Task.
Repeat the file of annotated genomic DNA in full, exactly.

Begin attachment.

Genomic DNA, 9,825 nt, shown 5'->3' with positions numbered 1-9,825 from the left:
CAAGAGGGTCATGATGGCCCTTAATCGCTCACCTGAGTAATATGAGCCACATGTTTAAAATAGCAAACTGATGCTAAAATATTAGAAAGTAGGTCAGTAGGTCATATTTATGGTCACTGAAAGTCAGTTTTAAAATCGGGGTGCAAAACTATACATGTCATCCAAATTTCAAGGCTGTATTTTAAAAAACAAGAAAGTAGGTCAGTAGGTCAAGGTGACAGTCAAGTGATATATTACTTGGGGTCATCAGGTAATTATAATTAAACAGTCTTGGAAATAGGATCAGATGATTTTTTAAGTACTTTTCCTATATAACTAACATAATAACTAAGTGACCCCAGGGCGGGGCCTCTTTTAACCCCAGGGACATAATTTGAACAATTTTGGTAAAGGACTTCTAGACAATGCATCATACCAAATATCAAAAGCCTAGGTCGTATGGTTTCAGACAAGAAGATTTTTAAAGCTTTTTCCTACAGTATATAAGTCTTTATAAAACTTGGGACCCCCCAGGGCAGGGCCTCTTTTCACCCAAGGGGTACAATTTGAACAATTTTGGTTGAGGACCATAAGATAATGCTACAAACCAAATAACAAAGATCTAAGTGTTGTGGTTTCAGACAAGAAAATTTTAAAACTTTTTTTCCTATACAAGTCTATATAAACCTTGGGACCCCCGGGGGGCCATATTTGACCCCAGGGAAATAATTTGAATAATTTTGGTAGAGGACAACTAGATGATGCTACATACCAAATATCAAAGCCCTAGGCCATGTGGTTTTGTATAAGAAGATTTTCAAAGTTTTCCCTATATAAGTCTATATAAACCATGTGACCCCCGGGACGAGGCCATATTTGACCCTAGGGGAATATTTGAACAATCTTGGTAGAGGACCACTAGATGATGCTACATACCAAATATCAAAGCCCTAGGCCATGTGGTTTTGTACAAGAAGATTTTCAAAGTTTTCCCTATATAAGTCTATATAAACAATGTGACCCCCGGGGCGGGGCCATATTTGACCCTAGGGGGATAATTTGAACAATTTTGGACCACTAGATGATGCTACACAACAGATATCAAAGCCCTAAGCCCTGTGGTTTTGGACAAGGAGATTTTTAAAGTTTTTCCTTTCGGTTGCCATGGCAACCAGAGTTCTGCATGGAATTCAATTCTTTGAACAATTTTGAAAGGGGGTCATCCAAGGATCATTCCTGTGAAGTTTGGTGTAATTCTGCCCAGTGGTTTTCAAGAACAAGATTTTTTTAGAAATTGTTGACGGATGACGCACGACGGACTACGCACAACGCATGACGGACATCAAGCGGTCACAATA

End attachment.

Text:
Genomic DNA, 9,825 nt, shown 5'->3' with positions numbered 1-9,825 from the left:
CAAGAGGGTCATGATGGCCCTTAATCGCTCACCTGAGTAATATGAGCCACATGTTTAAAATAGCAAACTGATGCTAAAATATTAGAAAGTAGGTCAGTAGGTCATATTTATGGTCACTGAAAGTCAGTTTTAAAATCGGGGTGCAAAACTATACATGTCATCCAAATTTCAAGGCTGTATTTTAAAAAACAAGAAAGTAGGTCAGTAGGTCAAGGTGACAGTCAAGTGATATATTACTTGGGGTCATCAGGTAATTATAATTAAACAGTCTTGGAAATAGGATCAGATGATTTTTTAAGTACTTTTCCTATATAACTAACATAATAACTAAGTGACCCCAGGGCGGGGCCTCTTTTAACCCCAGGGACATAATTTGAACAATTTTGGTAAAGGACTTCTAGACAATGCATCATACCAAATATCAAAAGCCTAGGTCGTATGGTTTCAGACAAGAAGATTTTTAAAGCTTTTTCCTACAGTATATAAGTCTTTATAAAACTTGGGACCCCCCAGGGCAGGGCCTCTTTTCACCCAAGGGGTACAATTTGAACAATTTTGGTTGAGGACCATAAGATAATGCTACAAACCAAATAACAAAGATCTAAGTGTTGTGGTTTCAGACAAGAAAATTTTAAAACTTTTTTTCCTATACAAGTCTATATAAACCTTGGGACCCCCGGGGGGCCATATTTGACCCCAGGGAAATAATTTGAATAATTTTGGTAGAGGACAACTAGATGATGCTACATACCAAATATCAAAGCCCTAGGCCATGTGGTTTTGTATAAGAAGATTTTCAAAGTTTTCCCTATATAAGTCTATATAAACCATGTGACCCCCGGGACGAGGCCATATTTGACCCTAGGGGAATATTTGAACAATCTTGGTAGAGGACCACTAGATGATGCTACATACCAAATATCAAAGCCCTAGGCCATGTGGTTTTGTACAAGAAGATTTTCAAAGTTTTCCCTATATAAGTCTATATAAACAATGTGACCCCCGGGGCGGGGCCATATTTGACCCTAGGGGGATAATTTGAACAATTTTGGACCACTAGATGATGCTACACAACAGATATCAAAGCCCTAAGCCCTGTGGTTTTGGACAAGGAGATTTTTAAAGTTTTTCCTTTCGGTTGCCATGGCAACCAGAGTTCTGCATGGAATTCAATTCTTTGAACAATTTTGAAAGGGGGTCATCCAAGGATCATTCCTGTGAAGTTTGGTGTAATTCTGCCCAGTGGTTTTCAAGAACAAGATTTTTTTAGAAATTGTTGACGGATGACGCACGACGGACTACGCACAACGCATGACGGACATCAAGCGGTCACAATA